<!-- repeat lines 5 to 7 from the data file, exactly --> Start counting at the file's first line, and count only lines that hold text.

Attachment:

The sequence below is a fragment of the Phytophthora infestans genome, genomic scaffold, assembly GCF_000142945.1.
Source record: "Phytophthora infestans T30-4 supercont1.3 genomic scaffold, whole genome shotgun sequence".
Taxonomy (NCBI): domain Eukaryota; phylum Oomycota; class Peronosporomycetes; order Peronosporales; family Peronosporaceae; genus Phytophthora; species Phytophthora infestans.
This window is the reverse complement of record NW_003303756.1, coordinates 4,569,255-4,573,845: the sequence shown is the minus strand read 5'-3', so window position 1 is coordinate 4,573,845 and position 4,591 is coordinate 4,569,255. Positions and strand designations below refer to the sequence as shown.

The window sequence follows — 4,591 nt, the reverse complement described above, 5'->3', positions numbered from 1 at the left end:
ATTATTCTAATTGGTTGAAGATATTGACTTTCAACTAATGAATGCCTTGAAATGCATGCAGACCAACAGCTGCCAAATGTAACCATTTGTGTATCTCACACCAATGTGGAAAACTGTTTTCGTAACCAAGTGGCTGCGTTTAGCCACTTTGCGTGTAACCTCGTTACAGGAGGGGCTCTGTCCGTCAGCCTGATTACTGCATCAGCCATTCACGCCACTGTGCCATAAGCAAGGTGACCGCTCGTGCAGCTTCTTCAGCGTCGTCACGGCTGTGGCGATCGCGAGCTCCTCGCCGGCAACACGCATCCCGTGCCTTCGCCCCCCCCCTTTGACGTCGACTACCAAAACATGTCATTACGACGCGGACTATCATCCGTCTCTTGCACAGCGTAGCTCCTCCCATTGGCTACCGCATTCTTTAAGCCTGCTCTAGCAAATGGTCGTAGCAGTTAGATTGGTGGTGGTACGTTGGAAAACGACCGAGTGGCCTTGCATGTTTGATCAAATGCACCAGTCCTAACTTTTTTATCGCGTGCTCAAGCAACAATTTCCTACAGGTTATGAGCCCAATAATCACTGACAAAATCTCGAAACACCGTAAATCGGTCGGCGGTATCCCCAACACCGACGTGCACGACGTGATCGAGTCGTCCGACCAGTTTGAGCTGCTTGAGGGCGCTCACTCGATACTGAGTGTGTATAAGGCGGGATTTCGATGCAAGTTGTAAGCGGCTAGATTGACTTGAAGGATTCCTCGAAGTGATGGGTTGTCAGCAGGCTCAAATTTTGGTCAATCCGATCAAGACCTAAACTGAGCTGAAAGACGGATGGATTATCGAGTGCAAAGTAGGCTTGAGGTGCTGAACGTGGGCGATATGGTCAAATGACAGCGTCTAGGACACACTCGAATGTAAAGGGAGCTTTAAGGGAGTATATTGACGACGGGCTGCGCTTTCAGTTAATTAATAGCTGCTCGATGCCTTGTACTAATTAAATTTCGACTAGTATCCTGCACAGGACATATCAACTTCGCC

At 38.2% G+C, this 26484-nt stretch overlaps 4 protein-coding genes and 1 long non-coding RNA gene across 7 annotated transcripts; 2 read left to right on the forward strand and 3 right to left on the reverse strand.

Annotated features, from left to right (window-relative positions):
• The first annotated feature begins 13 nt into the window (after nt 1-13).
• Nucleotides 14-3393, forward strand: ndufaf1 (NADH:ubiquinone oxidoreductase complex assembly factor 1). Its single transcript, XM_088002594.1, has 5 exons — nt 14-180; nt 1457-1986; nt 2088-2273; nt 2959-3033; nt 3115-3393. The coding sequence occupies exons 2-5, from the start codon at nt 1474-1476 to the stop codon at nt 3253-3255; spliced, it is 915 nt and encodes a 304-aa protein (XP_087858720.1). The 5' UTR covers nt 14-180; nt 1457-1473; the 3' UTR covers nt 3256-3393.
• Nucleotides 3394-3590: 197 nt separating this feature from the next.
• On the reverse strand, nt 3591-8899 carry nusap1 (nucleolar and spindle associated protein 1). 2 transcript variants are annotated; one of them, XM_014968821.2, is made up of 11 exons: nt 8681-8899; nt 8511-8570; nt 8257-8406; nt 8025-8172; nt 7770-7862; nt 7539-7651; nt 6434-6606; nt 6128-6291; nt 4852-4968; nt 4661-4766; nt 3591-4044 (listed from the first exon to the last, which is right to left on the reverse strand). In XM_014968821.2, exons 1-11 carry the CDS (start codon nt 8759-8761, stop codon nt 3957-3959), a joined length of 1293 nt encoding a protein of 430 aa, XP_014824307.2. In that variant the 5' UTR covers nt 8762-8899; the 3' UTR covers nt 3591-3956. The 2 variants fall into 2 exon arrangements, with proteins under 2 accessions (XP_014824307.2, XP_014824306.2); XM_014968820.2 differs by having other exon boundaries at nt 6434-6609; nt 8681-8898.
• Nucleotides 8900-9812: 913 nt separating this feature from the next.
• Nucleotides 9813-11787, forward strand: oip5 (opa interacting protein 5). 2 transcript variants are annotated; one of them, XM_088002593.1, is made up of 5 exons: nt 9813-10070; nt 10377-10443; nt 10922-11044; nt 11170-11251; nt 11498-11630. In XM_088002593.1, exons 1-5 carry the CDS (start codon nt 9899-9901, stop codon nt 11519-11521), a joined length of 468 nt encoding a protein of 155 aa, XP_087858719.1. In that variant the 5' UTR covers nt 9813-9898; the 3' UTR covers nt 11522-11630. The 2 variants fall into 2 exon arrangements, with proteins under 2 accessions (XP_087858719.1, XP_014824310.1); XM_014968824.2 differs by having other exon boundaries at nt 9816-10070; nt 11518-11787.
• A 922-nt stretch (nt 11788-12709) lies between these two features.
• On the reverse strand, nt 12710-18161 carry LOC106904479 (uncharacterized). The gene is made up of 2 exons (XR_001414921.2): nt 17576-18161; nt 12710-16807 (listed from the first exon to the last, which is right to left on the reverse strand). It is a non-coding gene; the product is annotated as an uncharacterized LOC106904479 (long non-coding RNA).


The window sequence follows — 4,591 nt, the reverse complement described above, 5'->3', positions numbered from 1 at the left end:
ATTATTCTAATTGGTTGAAGATATTGACTTTCAACTAATGAATGCCTTGAAATGCATGCAGACCAACAGCTGCCAAATGTAACCATTTGTGTATCTCACACCAATGTGGAAAACTGTTTTCGTAACCAAGTGGCTGCGTTTAGCCACTTTGCGTGTAACCTCGTTACAGGAGGGGCTCTGTCCGTCAGCCTGATTACTGCATCAGCCATTCACGCCACTGTGCCATAAGCAAGGTGACCGCTCGTGCAGCTTCTTCAGCGTCGTCACGGCTGTGGCGATCGCGAGCTCCTCGCCGGCAACACGCATCCCGTGCCTTCGCCCCCCCCCTTTGACGTCGACTACCAAAACATGTCATTACGACGCGGACTATCATCCGTCTCTTGCACAGCGTAGCTCCTCCCATTGGCTACCGCATTCTTTAAGCCTGCTCTAGCAAATGGTCGTAGCAGTTAGATTGGTGGTGGTACGTTGGAAAACGACCGAGTGGCCTTGCATGTTTGATCAAATGCACCAGTCCTAACTTTTTTATCGCGTGCTCAAGCAACAATTTCCTACAGGTTATGAGCCCAATAATCACTGACAAAATCTCGAAACACCGTAAATCGGTCGGCGGTATCCCCAACACCGACGTGCACGACGTGATCGAGTCGTCCGACCAGTTTGAGCTGCTTGAGGGCGCTCACTCGATACTGAGTGTGTATAAGGCGGGATTTCGATGCAAGTTGTAAGCGGCTAGATTGACTTGAAGGATTCCTCGAAGTGATGGGTTGTCAGCAGGCTCAAATTTTGGTCAATCCGATCAAGACCTAAACTGAGCTGAAAGACGGATGGATTATCGAGTGCAAAGTAGGCTTGAGGTGCTGAACGTGGGCGATATGGTCAAATGACAGCGTCTAGGACACACTCGAATGTAAAGGGAGCTTTAAGGGAGTATATTGACGACGGGCTGCGCTTTCAGTTAATTAATAGCTGCTCGATGCCTTGTACTAATTAAATTTCGACTAGTATCCTGCACAGGACATATCAACTTCGCC

At 38.2% G+C, this 26484-nt stretch overlaps 4 protein-coding genes and 1 long non-coding RNA gene across 7 annotated transcripts; 2 read left to right on the forward strand and 3 right to left on the reverse strand.